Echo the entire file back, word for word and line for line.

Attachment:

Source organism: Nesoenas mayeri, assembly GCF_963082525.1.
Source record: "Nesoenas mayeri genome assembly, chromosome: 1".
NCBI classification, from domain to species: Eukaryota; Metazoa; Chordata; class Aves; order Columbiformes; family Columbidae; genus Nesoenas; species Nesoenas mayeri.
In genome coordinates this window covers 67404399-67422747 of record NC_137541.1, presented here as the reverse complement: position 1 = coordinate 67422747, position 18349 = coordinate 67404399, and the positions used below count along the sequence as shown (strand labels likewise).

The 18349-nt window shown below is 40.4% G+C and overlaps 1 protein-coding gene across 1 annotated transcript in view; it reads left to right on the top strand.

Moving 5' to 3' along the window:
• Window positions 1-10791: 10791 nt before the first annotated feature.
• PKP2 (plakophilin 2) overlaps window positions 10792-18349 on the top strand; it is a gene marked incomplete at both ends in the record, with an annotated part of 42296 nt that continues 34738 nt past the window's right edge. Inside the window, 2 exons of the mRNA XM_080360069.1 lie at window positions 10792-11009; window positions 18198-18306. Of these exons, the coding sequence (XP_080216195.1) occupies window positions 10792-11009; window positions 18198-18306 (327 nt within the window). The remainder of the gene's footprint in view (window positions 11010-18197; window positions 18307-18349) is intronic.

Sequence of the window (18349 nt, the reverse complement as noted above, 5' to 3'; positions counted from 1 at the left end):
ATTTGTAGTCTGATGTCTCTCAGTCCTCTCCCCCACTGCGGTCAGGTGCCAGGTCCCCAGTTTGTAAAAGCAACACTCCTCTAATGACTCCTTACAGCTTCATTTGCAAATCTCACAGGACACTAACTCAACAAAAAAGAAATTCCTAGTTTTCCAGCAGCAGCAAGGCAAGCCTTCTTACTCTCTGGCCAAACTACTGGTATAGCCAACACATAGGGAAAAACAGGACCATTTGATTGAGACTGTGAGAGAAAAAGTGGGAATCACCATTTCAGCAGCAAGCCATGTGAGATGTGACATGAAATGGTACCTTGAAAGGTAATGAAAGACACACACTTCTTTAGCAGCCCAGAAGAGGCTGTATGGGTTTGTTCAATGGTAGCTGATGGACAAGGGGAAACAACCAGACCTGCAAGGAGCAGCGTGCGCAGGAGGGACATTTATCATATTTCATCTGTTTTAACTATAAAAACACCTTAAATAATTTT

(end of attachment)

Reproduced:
Source organism: Nesoenas mayeri, assembly GCF_963082525.1.
Source record: "Nesoenas mayeri genome assembly, chromosome: 1".
NCBI classification, from domain to species: Eukaryota; Metazoa; Chordata; class Aves; order Columbiformes; family Columbidae; genus Nesoenas; species Nesoenas mayeri.
In genome coordinates this window covers 67404399-67422747 of record NC_137541.1, presented here as the reverse complement: position 1 = coordinate 67422747, position 18349 = coordinate 67404399, and the positions used below count along the sequence as shown (strand labels likewise).

The 18349-nt window shown below is 40.4% G+C and overlaps 1 protein-coding gene across 1 annotated transcript in view; it reads left to right on the top strand.

Moving 5' to 3' along the window:
• Window positions 1-10791: 10791 nt before the first annotated feature.
• PKP2 (plakophilin 2) overlaps window positions 10792-18349 on the top strand; it is a gene marked incomplete at both ends in the record, with an annotated part of 42296 nt that continues 34738 nt past the window's right edge. Inside the window, 2 exons of the mRNA XM_080360069.1 lie at window positions 10792-11009; window positions 18198-18306. Of these exons, the coding sequence (XP_080216195.1) occupies window positions 10792-11009; window positions 18198-18306 (327 nt within the window). The remainder of the gene's footprint in view (window positions 11010-18197; window positions 18307-18349) is intronic.

Sequence of the window (18349 nt, the reverse complement as noted above, 5' to 3'; positions counted from 1 at the left end):
ATTTGTAGTCTGATGTCTCTCAGTCCTCTCCCCCACTGCGGTCAGGTGCCAGGTCCCCAGTTTGTAAAAGCAACACTCCTCTAATGACTCCTTACAGCTTCATTTGCAAATCTCACAGGACACTAACTCAACAAAAAAGAAATTCCTAGTTTTCCAGCAGCAGCAAGGCAAGCCTTCTTACTCTCTGGCCAAACTACTGGTATAGCCAACACATAGGGAAAAACAGGACCATTTGATTGAGACTGTGAGAGAAAAAGTGGGAATCACCATTTCAGCAGCAAGCCATGTGAGATGTGACATGAAATGGTACCTTGAAAGGTAATGAAAGACACACACTTCTTTAGCAGCCCAGAAGAGGCTGTATGGGTTTGTTCAATGGTAGCTGATGGACAAGGGGAAACAACCAGACCTGCAAGGAGCAGCGTGCGCAGGAGGGACATTTATCATATTTCATCTGTTTTAACTATAAAAACACCTTAAATAATTTT